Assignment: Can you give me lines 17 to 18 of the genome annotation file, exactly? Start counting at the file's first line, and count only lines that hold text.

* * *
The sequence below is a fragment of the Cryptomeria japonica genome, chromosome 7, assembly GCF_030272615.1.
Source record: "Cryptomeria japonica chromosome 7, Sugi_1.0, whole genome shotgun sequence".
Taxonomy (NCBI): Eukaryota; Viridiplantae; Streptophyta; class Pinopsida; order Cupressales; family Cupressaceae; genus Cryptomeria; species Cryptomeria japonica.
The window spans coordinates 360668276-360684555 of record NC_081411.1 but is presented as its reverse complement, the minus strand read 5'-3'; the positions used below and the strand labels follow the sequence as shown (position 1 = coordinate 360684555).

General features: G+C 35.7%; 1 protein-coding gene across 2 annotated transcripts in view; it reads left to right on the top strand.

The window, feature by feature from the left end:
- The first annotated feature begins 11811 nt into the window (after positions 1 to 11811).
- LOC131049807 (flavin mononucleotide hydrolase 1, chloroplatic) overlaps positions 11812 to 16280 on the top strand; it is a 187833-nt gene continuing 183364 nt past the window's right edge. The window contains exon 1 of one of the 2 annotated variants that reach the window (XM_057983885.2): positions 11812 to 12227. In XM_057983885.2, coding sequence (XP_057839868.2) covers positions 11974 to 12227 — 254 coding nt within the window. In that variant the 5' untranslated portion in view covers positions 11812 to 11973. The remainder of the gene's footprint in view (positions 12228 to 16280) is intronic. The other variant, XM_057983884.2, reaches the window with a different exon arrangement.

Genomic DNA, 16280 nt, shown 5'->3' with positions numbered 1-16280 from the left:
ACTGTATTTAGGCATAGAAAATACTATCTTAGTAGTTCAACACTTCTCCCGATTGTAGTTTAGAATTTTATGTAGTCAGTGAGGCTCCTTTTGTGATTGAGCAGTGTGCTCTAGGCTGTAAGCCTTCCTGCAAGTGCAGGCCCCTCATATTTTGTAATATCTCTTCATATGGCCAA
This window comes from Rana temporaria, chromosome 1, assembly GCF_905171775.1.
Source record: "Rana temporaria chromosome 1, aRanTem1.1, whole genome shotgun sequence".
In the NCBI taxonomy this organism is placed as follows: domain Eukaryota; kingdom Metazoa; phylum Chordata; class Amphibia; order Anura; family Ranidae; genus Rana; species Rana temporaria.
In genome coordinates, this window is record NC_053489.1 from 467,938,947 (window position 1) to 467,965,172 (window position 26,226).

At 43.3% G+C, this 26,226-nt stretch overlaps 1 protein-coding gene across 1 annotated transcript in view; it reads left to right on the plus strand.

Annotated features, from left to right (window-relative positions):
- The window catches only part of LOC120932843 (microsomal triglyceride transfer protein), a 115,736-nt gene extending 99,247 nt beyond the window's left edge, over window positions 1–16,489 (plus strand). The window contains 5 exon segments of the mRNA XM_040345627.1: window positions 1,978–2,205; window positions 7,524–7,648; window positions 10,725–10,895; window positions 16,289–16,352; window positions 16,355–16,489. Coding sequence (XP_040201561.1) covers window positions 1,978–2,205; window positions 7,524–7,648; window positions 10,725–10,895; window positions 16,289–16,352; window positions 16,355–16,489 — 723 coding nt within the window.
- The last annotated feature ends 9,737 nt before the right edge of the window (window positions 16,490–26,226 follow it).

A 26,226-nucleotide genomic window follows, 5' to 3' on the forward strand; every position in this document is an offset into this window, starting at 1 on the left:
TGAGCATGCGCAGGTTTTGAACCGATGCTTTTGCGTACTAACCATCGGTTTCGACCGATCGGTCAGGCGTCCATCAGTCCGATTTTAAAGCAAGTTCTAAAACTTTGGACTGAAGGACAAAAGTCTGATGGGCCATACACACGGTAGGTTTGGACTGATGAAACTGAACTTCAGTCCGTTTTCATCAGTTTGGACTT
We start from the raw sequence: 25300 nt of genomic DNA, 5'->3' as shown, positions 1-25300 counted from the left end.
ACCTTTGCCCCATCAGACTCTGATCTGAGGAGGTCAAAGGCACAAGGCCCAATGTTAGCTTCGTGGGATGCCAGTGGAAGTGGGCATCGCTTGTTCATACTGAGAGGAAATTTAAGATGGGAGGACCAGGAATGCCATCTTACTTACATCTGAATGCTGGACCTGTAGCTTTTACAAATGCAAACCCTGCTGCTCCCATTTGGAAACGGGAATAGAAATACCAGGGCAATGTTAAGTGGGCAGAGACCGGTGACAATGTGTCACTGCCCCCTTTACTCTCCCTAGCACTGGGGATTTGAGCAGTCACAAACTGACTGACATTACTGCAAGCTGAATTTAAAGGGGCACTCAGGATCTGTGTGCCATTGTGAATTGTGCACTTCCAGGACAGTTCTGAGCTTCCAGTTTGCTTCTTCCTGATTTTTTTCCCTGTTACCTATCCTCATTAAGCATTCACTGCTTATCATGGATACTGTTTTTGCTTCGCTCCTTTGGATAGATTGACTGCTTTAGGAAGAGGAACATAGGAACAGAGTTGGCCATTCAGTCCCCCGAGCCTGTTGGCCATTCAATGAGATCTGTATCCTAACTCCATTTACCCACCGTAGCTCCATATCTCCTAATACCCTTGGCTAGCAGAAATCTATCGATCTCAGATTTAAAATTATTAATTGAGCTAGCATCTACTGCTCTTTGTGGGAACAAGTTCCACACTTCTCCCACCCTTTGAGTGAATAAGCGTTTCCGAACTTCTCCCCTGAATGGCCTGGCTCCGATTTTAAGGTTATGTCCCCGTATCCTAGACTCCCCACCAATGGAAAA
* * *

- The window catches only part of LOC120932843 (microsomal triglyceride transfer protein), a 115,736-nt gene extending 99,247 nt beyond the window's left edge, over window positions 1–16,489 (plus strand). The window contains 5 exon segments of the mRNA XM_040345627.1: window positions 1,978–2,205; window positions 7,524–7,648; window positions 10,725–10,895; window positions 16,289–16,352; window positions 16,355–16,489. Coding sequence (XP_040201561.1) covers window positions 1,978–2,205; window positions 7,524–7,648; window positions 10,725–10,895; window positions 16,289–16,352; window positions 16,355–16,489 — 723 coding nt within the window.
- The last annotated feature ends 9,737 nt before the right edge of the window (window positions 16,490–26,226 follow it).